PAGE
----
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Thursday, May 29, 2008


Grow – Invite – Connect – Give

A couple of years ago, as I was reading my Bible (I can’t remember exactly what) I was struck with a thought that I wrote down on a post-it note.

We exist to give our lives away that others might know the depth of God’s love.

I still have the post-it note and it is still stuck in my Bible. When I see it, it gives me pause and makes me consider how my life lines up with that insight.

I am regularly amazed at the patience, grace and forbearance of God. It is clear that he loves us tremendously. The greatest act of love was the death of his son on the cross. That act of love opened a whole new life of forgiveness and freedom that was unknown since the Garden of Eden. But God doesn’t force himself upon us. He doesn’t demand that we receive his love. He doesn’t require that we live in his grace or that we recognize him for who he is.

Likewise, when we become followers of Jesus, God’s patience, grace and forbearance continue even when we don’t trust him fully with our lives and our possessions. God does not force us to give, but he calls us to a life of giving.

In Paul’s first letter to the Corinthian church he concludes with the challenge to “Always give yourselves fully to the work of the Lord, because you know that your labor in the Lord is not in vain.” What was the work of the Lord? Spreading the good news of Jesus, caring for each other, loving the poor and helpless, feeding the hungry, sharing their resources, teaching truth, exercising their spiritual gifts in community with others - to name a few.

Really, I think it is safe to say that whatever we do, done for the glory of God, is the work of the Lord.


"And whatever you do, whether in word or deed, do it all in the name of the Lord Jesus, giving thanks to God the Father through him." (Colossians 3:17, NIV)

Our greatest acts of faith come in the form of giving. Giving always requires something from us or of us. Inherent in the act of giving is a level of self-sacrifice that looks to the needs of others above ourself. Unfortunately, we often see this as painful but God wants us to see it as joyful!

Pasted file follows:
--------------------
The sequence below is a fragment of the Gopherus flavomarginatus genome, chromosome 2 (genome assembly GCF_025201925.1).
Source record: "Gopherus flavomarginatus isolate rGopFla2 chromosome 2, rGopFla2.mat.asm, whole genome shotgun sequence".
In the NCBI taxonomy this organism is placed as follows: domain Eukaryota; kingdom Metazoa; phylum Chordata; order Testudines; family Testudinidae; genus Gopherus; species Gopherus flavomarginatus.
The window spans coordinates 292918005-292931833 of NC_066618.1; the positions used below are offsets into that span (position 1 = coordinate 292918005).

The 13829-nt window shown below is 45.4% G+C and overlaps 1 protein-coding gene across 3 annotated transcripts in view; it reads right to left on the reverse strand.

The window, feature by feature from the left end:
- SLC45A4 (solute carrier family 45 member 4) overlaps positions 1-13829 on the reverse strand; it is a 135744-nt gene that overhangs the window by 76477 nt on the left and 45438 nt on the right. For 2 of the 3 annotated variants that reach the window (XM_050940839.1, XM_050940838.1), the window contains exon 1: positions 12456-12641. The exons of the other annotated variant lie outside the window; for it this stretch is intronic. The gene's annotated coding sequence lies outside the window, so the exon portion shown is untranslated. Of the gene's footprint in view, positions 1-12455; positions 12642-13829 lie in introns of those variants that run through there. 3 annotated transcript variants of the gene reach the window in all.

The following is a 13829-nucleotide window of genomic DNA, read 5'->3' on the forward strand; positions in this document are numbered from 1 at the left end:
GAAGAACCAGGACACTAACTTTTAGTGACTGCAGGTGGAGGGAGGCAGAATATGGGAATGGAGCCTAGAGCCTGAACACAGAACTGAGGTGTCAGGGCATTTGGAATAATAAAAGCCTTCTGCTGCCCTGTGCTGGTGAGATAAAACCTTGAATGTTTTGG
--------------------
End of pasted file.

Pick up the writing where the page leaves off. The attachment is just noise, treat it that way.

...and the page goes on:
"Each man should give what he has decided in his heart to give, not reluctantly or under compulsion, for God loves a cheerful giver." (2 Corinthians 9:7, NIV)
As Jesus grabs hold of our heart we come to see that we don’t live for ourselves, we live to give. In giving, we find blessing. In giving, others see the reality of Jesus. In us giving our lives away, others see the depth of God’s love.


Grow – Invite – Connect – Give

Thursday, May 15, 2008

What Does It Matter?

Grow – Invite – Connect – Give



"And let us consider how we may spur one another on toward love and good deeds. Let us not give up meeting together, as some are in the habit of doing, but let us encourage one another—and all the more as you see the Day approaching." (Hebrews 10:24-25, NIV)

There are three ways you can view the church. You can view it as a gas station, a hotel or a home.

A lot of people view church as a gas station. You see, a gas station is a place you go to get something you need. You may not like that you need it and you may not like the price that you have to pay but, through what people have taught you and perhaps from personal experience, you are convinced that a car without fuel is pretty worthless. When you go to the gas station, you use your credit card at the pump, you may nod to the person next to you getting gas but you really aren’t interested in relationship. Relationship only happens when you can’t get the pump to work and you have to talk to the attendant or you buy a little caffeine and sugar hit. It is all about getting what you need as fast as you can and you don’t return unless you have to.

Other people view church as a hotel. The hotel is a place to stay for a bit to get the needed rest to get to someplace else. Hotels are mostly about value and comfort – finding the right mix of the two. The relationship is a little higher because you are talking to the desk clerk to get checked in, you might make some small talk to the other people at the continental breakfast bar but once you are rested and fed, off you go to your next place.

God views the church as a home. A home is a place where you belong. You don’t visit, you don’t pass through, it isn’t just about getting what you want or need. A home is where you give and where you get, it is where you are funny and grumpy, orderly and messy, happy and sad and your family loves you just the same because they are committed to you. A home is where you grow up in size and grow up in character. A home is a place where people love you too much to let you stay the same so they encourage, challenge, rebuke, teach and discipline you so that you can reach that wonderful potential that you may not see but they do. A home is a place you sometimes feel like running away from because it is filled with messy, smelly, occasionally obnoxious imperfect people that hurt you. But they are family so you stay and work it out.

God never intended His church to be seen as a commodity – something to be selfishly used. He intended His church to be a Spirit empowered, relationship driven, passion filled group of imperfect people striving to encourage each other to be more like Jesus.

Here is something that is absolutely true – the longer we stay away from the church, the easier it is to stay away from the church. We eventually convince ourselves that they don’t need us and we don’t need them.